Several case studies are examined to highlight the prospective benefits of chemical looping technologies over other conversion routes. The effect of plant capacity and production ratios on the overall profit of the GTL process is analyzed. Major topological decisions on process technologies will be discussed. Economic and environmental trade-offs will also be presented.

[1] U.S. Energy Information Administration. Annual Energy Outlook 2015 with projections to 2040. Available at: https://www.eia.gov/forecasts/aeo/pdf/0383%282015%29.pdf. Accessed May 2016.

[2] U.S. Energy Information Administration. “Henry Hub Natural Gas Spot Price”. Available at: http://www.eia.gov/dnav/ng/hist/rngwhhdm.htm. Accessed May 2016.

[3] Floudas, C. A.; Niziolek, A. M.; Onel, O.; Matthews, L. R. Multi-scale systems engineering for energy and the environment: Challenges and opportunities. AIChE Journal 2016, 62 (3), 602-623.

[4] Baliban, R. C.; Elia, J. A.; Floudas, C. A. Novel Natural Gas to Liquids Processes: Process Synthesis and Global Optimization Strategies. AIChE Journal 2013, 59 (2), 505-531.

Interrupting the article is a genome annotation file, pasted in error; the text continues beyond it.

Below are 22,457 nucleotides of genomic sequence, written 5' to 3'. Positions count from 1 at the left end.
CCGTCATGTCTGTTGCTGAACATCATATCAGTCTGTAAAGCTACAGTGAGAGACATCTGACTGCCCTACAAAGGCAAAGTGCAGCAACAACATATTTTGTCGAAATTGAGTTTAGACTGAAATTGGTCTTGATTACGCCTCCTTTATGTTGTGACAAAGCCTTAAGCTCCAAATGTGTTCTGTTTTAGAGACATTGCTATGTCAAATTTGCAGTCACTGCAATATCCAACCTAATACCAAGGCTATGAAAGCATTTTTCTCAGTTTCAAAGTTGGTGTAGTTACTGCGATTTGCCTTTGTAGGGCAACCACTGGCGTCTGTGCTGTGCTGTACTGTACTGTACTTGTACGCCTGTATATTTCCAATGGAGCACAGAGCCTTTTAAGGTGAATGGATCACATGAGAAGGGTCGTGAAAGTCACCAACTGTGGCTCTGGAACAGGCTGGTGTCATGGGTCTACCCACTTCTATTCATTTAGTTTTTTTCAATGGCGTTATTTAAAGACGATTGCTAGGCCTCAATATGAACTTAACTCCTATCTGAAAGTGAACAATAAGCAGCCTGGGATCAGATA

[5] Luo, S.; Zeng, L.; Xu, D.; Kathe, M.; Chung, E.; Deshpande, N.; Qin, L.; Majumder, A.; Hsieh, T.-L.; Tong, A.; Sun, Z.; Fan, L.-S. Shale gas-to-syngas chemical looping process for stable shale gas conversion to high purity syngas with a H2:CO ratio of 2:1. Energy & Environmental Science 2014, 7 (12), 4104–4117.

[6] de Diego, L. F.; Ortiz, M.; García-Labiano, F.; Adánez, J.; Abad, A.; Gayán, P. Hydrogen production by chemical-looping reforming in a circulating fluidized bed reactor using Ni-based oxygen carriers. Journal of Power Sources 2009, 192 (1), 27–34.

[7] Baliban, R. C.; Elia, J. A.; Floudas, C. A. Biomass and Natural Gas to Liquid Transportation Fuels: Process Synthesis, Global Optimization, and Topology Analysis. Industrial & Engineering Chemistry Research 2013, 52 (9), 3381-3406.

[8] Onel, O.; Niziolek, A. M.; Elia, J. A.; Baliban, R. C.; Floudas, C. A. Biomass and Natural Gas to Liquid Transportation Fuels and Olefins (BGTL+C2_C4): Process Synthesis and Global Optimization. Industrial & Engineering Chemistry Research 2015, 54 (1), 359-385.

[9] Niziolek, A. M.; Onel, O.; Elia, J. A.; Baliban, R. C.; Floudas, C. A. Coproduction of liquid transportation fuels and C6_C8 aromatics from biomass and natural gas. AIChE Journal 2015, 61 (3), 831-856.

[10] Baliban, R. C; Elia, J. A; Misener, R.; Floudas, C. A Global optimization of a MINLP process synthesis model for thermochemical based conversion of hybrid coal, biomass, and natural gas to liquid fuels. Computers & Chemical Engineering 2012, 42, 64-86.

[11] Baliban, R. C.; Elia, J. A.; Floudas, C. A. Simultaneous process synthesis, heat, power, and water integration of thermochemical hybrid biomass, coal, and natural gas facilities. Computers & Chemical Engineering 2012, 37, 297-327.

Extended Abstract: File Not Uploaded